The IMF expects a higher-than-expected growth rate for the Greek economy, according to a report it has just made public concerning Greece’s post-memorandum era. During this period, an acceleration and widening of the recovery is presented, as the Fund estimates GDP to reach 2.4% in 2019, signaling an increase of 0.3% over the previous year. As noted, typically, there is a general improvement in the economic climate, while exports, investments and private consumption are the main pillars that supported growth. Nevertheless, the Fund estimates that growth will slow down in the med-term, with GDP growth gradually exceeding 1%.
The IMF report describes Greece’s ability to repay the debt in the med-term as “sufficient”. Nevertheless, the Fund recognizes that the Greek economy has some significant weaknesses that need to be taken into account in view of a series of increasing risks that have begun to emerge. As noted, internal and external risks have expanded, while some “leftovers of the crisis”, such as high public debt and fragile private sector balance sheets, remain the “Achilles heel” of the Greek economy.
This is how the IMF will be paid off
The relief measures agreed in the Eurogroup last June have made the debt sustainable in the med-term. “Medium-term debt and gross financing needs seem manageable. The debt-to-GDP trend is downward, while gross financing needs will remain below 15% of GDP over the reporting period”, is stated in the report.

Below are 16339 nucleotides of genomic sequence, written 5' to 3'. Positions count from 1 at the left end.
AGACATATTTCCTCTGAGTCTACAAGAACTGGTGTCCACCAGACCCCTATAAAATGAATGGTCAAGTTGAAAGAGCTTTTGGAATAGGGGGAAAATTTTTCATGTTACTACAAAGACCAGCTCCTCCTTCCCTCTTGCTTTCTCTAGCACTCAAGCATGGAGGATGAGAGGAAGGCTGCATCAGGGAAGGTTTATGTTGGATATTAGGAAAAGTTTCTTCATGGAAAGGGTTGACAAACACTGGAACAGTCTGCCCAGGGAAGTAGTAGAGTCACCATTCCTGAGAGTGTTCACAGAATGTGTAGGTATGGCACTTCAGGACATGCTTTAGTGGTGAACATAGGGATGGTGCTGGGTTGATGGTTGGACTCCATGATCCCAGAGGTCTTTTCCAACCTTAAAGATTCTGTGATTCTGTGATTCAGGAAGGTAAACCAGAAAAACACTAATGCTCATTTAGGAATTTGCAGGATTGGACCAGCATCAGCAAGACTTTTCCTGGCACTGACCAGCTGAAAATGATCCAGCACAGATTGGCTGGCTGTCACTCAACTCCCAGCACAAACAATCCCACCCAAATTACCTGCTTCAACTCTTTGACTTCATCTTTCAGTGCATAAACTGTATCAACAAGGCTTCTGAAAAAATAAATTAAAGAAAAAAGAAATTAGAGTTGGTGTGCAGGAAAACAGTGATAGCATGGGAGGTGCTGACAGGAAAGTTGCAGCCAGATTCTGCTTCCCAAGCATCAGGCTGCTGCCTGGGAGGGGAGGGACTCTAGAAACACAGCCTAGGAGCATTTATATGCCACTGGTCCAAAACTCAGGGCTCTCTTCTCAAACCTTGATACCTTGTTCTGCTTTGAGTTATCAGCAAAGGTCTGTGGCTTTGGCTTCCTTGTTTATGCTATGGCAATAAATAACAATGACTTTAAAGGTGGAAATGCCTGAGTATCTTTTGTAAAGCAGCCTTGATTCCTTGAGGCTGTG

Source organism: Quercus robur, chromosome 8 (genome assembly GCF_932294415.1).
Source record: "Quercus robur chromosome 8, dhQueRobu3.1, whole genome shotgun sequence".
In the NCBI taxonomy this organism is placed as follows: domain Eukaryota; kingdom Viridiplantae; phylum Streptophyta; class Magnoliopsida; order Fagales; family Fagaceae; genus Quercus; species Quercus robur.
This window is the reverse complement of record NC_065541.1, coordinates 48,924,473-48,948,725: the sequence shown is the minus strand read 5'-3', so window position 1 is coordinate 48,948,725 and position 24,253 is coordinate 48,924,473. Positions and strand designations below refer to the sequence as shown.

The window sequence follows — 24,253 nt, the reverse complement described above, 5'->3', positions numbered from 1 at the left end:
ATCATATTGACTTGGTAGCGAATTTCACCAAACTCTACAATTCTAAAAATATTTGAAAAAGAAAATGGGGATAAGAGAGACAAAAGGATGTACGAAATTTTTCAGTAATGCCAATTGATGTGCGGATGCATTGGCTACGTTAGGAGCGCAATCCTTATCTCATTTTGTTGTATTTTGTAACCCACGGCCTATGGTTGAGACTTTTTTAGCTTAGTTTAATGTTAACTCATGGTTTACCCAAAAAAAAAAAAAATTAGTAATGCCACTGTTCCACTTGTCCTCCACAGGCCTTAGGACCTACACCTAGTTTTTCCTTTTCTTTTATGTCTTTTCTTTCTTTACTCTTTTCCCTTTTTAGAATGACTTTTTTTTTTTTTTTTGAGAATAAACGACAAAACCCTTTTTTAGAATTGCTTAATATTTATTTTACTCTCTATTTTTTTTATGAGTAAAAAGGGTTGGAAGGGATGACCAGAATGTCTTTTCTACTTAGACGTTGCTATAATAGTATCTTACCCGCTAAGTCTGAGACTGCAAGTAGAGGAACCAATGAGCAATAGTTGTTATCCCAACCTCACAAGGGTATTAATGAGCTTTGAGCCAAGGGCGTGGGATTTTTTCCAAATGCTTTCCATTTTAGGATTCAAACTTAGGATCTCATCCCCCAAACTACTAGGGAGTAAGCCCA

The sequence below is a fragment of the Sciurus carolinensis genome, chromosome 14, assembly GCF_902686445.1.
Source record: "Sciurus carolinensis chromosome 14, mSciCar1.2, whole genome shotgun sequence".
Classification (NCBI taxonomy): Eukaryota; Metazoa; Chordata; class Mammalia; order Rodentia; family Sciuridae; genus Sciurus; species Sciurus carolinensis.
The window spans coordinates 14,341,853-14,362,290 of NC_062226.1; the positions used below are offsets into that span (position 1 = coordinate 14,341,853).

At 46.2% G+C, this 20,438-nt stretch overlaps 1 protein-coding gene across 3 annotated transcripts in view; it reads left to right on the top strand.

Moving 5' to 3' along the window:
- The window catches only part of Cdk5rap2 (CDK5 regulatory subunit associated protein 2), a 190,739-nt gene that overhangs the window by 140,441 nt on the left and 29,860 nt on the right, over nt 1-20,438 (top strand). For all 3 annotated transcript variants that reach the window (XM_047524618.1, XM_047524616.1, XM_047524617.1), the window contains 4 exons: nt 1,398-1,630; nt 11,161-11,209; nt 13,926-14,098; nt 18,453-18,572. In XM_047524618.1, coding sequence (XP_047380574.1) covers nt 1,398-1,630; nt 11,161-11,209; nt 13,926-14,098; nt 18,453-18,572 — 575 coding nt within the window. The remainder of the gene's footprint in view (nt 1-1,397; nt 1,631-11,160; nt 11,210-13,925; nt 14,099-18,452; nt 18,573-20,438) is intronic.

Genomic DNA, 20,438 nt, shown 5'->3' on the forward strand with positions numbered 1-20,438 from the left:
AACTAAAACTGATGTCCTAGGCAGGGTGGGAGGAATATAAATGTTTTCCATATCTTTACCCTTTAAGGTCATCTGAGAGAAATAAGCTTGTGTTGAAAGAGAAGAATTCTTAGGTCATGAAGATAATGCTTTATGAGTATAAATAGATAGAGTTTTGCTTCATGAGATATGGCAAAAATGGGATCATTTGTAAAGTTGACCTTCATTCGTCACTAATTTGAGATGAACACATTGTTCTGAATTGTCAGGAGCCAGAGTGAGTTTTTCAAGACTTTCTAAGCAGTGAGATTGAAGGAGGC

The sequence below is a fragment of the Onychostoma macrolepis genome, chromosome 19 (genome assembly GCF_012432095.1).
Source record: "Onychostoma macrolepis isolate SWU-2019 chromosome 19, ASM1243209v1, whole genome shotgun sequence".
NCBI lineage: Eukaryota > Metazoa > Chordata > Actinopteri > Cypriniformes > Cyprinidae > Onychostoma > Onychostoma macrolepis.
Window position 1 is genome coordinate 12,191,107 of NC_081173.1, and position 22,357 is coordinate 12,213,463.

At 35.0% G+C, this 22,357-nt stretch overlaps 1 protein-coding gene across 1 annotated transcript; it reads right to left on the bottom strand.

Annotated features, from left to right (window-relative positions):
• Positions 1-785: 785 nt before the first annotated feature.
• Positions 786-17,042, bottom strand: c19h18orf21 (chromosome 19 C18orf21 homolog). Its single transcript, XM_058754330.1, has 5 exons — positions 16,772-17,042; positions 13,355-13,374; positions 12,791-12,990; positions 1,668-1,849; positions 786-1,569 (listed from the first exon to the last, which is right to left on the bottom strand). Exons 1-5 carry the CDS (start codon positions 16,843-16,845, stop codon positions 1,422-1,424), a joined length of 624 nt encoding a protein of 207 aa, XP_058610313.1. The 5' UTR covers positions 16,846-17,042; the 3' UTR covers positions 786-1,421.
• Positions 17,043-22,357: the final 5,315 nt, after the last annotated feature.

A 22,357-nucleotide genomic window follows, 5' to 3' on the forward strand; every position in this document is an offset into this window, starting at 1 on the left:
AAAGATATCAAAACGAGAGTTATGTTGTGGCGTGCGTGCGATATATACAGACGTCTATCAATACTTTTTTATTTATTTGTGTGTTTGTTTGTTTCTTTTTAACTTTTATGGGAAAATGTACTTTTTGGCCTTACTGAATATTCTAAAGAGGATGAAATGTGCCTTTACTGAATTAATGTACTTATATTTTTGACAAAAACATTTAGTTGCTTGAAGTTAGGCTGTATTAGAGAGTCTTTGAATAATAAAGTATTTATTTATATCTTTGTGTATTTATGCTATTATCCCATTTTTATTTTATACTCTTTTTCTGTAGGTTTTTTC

As recalled, Greece came out of the European support program with a large cash reserve, amounting to almost 30 billion euros or 16% of GDP at the end of 2018. The Fund, however, estimates that the cash available will shrink in 2019 at around 23 billion euros and will ultimately be limited to 10 billion euros in 2024. According to the report, “The Greek authorities plan regular borrowings from the markets and a gradual exhaustion of their cash reserves”.
Greece, in addition to the 7 billion euros that it plans to raise this year from the markets (has covered 5 of these with the 5-year and 10-year bonds and now is being prepared for annual issues of 2 to 5 billion euros each year for the period 2020- 23, according to what the IMF writes in its report on the country.
Thus, the Fund estimates that the cash cushion will be limited to 23 billion euros this year and will gradually decrease to 10 billion euros in 2024, with the amount remaining at that time being “significant” as it covers for six months the needs in debt payments, or about 100% of all existing interest-bearing loans./ibna